Dutch bicycle company VanMoof has just raised a further US$40 million (A$54.4 million) to bring its total capital raising so far to US$73 (A$100 million).
In a world full of hundreds of bike brands, how has this relatively small and new player been able to raise, what is by bicycle industry standards, such a vast amount of money?
Here are three things VanMoof is doing differently to most other brands.
Firstly it has adopted a direct to consumer online only sales model.
Secondly, rather than build a frame, then attach Shimano or other components, VanMoof is striving to make as many components as possible in-house, so that they capture a greater portion of the sales value of each bike and so that the bikes are different to all competitors.
Thirdly they’re heavily into marketing and happy to be controversial, as we previously wrote about here.
Then there’s the deal sealer that venture capitalists love to see… growth. VanMoof says that they’ve grown sales revenue by 220% during Covid, selling more selling more bikes in the first four months of 2020 than the previous two years combined.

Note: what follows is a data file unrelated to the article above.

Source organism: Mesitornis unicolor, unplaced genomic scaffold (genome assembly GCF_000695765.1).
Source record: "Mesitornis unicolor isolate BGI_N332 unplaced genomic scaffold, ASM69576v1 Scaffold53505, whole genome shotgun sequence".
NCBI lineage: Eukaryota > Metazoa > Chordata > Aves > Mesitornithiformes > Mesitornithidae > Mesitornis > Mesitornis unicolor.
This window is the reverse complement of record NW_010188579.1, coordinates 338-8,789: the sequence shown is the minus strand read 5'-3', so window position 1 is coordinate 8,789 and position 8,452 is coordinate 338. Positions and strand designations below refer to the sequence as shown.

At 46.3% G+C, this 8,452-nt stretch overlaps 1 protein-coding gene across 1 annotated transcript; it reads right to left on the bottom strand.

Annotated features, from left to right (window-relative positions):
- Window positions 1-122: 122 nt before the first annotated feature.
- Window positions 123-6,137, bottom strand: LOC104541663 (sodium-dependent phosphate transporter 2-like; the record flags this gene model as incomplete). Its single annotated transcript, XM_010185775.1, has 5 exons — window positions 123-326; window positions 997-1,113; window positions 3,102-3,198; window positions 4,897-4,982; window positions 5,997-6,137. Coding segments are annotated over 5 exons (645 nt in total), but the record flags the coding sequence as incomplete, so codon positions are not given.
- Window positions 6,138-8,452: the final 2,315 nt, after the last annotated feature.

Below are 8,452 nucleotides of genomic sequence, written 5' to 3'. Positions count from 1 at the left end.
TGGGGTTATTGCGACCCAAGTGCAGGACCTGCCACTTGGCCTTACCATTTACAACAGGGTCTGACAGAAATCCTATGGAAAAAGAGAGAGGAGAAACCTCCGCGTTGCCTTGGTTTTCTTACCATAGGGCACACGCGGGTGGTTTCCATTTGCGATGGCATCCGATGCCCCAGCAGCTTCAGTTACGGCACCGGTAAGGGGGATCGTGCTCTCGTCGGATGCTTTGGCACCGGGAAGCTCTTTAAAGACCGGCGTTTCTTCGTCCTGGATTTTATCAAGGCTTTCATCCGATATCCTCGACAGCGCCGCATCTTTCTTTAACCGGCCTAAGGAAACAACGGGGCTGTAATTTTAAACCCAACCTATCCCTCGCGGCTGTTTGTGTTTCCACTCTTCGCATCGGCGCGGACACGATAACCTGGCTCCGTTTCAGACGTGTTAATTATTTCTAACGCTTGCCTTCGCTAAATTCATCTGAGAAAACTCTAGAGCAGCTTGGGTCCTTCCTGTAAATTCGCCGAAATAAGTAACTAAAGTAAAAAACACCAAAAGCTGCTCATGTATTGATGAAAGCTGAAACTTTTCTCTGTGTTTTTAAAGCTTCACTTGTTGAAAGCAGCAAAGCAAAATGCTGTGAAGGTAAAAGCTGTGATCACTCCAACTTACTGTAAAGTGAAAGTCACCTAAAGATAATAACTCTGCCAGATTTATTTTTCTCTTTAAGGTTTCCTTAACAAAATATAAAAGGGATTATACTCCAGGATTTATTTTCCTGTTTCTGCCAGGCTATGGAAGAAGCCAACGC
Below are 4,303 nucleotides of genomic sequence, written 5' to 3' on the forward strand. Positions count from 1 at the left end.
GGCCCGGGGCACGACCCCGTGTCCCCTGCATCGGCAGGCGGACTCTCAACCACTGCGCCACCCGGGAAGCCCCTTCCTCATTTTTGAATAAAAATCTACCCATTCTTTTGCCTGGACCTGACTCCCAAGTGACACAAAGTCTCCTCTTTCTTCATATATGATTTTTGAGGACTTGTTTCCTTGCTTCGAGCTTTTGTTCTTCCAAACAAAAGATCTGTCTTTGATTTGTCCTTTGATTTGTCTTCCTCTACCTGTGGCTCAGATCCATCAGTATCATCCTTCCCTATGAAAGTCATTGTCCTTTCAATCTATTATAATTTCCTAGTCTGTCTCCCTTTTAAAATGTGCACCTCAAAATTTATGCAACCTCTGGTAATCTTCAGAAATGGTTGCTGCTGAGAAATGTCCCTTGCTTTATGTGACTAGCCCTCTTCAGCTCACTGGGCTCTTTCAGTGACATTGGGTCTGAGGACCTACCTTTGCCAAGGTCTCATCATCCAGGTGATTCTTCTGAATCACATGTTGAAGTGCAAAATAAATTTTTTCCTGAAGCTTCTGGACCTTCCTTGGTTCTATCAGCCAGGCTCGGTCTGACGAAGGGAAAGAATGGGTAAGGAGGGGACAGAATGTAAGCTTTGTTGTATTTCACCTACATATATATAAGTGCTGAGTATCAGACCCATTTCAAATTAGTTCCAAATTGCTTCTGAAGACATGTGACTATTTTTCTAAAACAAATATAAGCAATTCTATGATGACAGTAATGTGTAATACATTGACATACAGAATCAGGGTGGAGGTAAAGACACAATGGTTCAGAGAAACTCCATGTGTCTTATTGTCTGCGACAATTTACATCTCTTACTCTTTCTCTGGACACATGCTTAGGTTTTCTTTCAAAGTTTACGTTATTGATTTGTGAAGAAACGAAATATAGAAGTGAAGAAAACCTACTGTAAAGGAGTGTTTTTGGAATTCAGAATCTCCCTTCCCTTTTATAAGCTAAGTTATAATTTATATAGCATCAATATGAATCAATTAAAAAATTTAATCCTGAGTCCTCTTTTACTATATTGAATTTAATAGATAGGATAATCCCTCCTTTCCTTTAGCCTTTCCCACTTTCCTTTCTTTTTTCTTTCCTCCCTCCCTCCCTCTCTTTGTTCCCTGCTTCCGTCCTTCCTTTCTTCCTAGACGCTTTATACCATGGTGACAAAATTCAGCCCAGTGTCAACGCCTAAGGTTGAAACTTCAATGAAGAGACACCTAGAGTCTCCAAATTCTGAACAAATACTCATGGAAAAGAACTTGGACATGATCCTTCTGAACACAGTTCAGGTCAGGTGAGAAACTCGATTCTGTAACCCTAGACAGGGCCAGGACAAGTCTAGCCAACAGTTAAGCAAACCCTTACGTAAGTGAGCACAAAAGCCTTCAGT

There are more Tesla parallels in terms of VanMoof’s unconventional designs and heavy reliance upon technology.
A significant portion will go towards building a suite of rider service solutions, making “best-in-class” support one of VanMoof’s key pillars. “Our next frontier is to transform our business by building a full support ecosystem around every rider,” said co-founder Ties Carlier. “Over the next six to twelve months, we’ll have upgraded every step of the customer journey, from production to scheduling check-ups. Getting a VanMoof e-bike serviced will be as easy as ordering a meal online,”
This ecosystem includes a global mobile service network, more intuitive app support, smarter software with remote diagnostic solutions, and more proactive customer support.
In explaining his reason for investment one of the latest investors, Colin Hanna, principal at Balderton, said, “As the COVID-19 crisis hit supply chains worldwide, VanMoof’s unique control over design and production was a key advantage that allowed the company to react nimbly and effectively. Moreover, VanMoof’s direct to consumer approach allows the company to build a close relationship to their riders, one that will be strengthened by new products and services in the years to come.”
VanMoof had a small presence in Australia during its early years, but to the best of our knowledge, they’re no longer available here. Now that it has pivoted to ebikes its direct to consumer model is problematic because it’s not legal to transport ebike batteries by airfreight.
Most of this article was first published in BikeBiz (UK)